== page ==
Maybe it was because we’ve spent so much time at home this year, or perhaps because fall was lingering and colourful well into October, or maybe just that we landed in four really terrific camp spots. Whatever the reason, the fall tour was a grand success.
As I mentioned two weeks ago, we kicked off the trip with three days at Sibbald Lake with friends G and S and their trusty sidekick Ria. Games, walks, laughs, wine, and food are common themes when this group gets together, walks and food being my favourites from the list.
The final night at Sibbald was the first sign of what was to come in terms of weather, when it got quite chilly during the post-dinner campfire hours. Fortunately, a senior dog like me gets a little extra consideration including being turned into a very cozy doggy burrito. Thanks, S.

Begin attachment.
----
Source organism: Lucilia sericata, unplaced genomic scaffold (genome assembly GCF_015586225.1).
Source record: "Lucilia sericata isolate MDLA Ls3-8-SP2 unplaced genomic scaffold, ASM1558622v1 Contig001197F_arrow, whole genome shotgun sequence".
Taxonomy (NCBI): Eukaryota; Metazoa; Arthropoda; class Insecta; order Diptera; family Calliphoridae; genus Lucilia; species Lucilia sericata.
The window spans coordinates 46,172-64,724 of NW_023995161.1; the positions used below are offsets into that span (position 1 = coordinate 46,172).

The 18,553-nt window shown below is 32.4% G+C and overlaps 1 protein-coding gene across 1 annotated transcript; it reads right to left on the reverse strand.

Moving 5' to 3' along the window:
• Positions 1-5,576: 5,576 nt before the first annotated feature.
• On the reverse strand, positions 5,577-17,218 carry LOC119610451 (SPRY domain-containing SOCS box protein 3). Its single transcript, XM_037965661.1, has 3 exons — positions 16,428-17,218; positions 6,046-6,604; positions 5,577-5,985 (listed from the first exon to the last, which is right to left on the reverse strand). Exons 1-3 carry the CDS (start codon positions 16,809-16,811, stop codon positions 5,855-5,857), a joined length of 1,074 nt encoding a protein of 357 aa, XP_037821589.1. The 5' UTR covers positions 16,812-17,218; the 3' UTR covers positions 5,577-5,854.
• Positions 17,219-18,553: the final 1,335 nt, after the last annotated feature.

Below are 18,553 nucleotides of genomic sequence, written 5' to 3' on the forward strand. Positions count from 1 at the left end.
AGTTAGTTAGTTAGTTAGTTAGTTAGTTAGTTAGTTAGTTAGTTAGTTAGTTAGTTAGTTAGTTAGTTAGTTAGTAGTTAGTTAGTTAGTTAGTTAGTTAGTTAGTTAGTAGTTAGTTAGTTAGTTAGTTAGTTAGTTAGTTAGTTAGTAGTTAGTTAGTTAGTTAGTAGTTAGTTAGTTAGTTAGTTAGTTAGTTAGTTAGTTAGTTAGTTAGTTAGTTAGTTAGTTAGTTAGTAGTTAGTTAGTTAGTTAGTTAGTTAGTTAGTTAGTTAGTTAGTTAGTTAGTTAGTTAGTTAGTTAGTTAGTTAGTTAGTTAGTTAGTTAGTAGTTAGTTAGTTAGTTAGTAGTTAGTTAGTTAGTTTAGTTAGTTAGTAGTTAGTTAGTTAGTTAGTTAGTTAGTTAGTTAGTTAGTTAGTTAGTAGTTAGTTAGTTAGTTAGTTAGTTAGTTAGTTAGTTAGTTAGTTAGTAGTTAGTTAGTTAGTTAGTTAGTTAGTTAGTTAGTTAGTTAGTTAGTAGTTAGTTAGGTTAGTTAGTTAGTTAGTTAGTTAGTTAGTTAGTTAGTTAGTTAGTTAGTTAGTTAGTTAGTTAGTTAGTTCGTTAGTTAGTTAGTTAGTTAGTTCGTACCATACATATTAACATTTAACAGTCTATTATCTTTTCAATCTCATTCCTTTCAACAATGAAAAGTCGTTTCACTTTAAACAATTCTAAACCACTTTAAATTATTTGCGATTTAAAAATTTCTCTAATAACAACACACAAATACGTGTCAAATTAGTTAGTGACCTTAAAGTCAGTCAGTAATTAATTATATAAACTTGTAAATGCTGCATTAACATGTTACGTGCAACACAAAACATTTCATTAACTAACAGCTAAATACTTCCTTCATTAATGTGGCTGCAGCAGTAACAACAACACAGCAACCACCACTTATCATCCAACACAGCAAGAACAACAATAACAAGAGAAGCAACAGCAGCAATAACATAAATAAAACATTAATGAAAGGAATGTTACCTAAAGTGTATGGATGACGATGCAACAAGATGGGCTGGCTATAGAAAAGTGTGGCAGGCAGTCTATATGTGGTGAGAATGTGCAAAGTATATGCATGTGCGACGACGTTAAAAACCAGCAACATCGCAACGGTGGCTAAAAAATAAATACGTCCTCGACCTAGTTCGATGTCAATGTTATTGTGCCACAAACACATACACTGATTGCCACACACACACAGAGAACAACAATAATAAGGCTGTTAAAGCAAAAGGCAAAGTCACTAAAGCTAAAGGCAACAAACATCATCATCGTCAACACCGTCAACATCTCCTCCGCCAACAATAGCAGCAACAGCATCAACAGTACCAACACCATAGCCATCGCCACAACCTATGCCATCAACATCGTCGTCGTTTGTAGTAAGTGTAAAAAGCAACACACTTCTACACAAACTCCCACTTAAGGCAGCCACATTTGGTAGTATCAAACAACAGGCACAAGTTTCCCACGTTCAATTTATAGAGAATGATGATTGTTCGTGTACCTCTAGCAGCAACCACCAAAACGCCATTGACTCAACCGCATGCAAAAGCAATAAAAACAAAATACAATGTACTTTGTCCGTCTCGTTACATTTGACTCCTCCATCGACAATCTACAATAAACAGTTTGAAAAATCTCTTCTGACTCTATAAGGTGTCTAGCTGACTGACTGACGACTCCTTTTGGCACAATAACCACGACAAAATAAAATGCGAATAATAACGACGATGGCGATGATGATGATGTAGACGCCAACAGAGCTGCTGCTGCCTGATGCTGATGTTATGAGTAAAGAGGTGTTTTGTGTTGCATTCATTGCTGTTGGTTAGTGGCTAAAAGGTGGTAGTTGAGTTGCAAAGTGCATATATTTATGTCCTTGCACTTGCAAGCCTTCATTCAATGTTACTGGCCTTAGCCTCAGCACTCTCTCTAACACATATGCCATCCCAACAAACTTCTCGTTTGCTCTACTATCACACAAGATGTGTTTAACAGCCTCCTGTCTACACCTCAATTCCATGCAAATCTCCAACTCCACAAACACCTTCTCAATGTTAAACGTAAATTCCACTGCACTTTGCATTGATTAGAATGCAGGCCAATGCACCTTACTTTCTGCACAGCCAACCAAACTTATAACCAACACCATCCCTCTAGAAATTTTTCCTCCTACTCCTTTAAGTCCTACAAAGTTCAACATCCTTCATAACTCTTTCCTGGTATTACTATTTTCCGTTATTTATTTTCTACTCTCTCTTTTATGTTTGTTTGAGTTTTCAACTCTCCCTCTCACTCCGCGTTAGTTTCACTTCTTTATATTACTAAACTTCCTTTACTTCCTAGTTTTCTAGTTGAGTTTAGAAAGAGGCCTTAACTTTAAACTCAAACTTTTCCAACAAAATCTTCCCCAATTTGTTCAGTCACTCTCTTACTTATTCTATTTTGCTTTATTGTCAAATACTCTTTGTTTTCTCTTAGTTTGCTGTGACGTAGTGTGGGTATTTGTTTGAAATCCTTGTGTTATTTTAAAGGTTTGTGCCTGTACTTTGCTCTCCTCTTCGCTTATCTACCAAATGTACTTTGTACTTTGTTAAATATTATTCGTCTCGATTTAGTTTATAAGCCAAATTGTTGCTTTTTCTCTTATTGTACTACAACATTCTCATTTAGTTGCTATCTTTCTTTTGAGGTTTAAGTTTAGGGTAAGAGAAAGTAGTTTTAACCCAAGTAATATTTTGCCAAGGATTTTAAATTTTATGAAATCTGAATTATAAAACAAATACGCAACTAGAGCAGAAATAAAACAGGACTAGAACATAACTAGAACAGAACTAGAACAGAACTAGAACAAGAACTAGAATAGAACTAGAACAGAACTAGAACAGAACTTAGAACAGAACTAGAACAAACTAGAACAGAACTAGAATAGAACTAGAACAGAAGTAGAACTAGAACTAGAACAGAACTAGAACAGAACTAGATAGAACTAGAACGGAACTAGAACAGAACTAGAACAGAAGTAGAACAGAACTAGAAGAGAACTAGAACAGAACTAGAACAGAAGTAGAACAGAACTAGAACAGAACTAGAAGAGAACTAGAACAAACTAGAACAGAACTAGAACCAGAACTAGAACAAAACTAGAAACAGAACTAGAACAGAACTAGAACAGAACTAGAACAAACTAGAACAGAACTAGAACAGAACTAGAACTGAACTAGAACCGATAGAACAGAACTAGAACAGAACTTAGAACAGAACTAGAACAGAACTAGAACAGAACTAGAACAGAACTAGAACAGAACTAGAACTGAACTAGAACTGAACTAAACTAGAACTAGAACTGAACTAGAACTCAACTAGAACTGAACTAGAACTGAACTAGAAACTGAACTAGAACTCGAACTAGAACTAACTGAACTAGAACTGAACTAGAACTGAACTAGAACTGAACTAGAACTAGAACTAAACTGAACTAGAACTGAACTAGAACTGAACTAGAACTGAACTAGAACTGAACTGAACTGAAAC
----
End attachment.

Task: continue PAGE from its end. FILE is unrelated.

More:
We said goodbye to our campmates on Wednesday morning and drove south on Highway 40 through Kananaskis to the bottom end of the province. Our destination… another place new to us, Beauvais Lake. We didn’t have a lot of time to explore when we arrived just before sunset, but first view and sniff told me we were going to like it. Turns out, we liked it so much that two planned nights turned into five with side trips to Pincher Creek and Crowsnest Pass.
Day one we hiked Piney Point Trail through coloured forests of aspen and poplar trees, leaves drifting to the ground in the breeze, and incredible views west to the Rockies. T was actually teary at one point as she looked out over the landscape, ready to build a cabin right on the spot.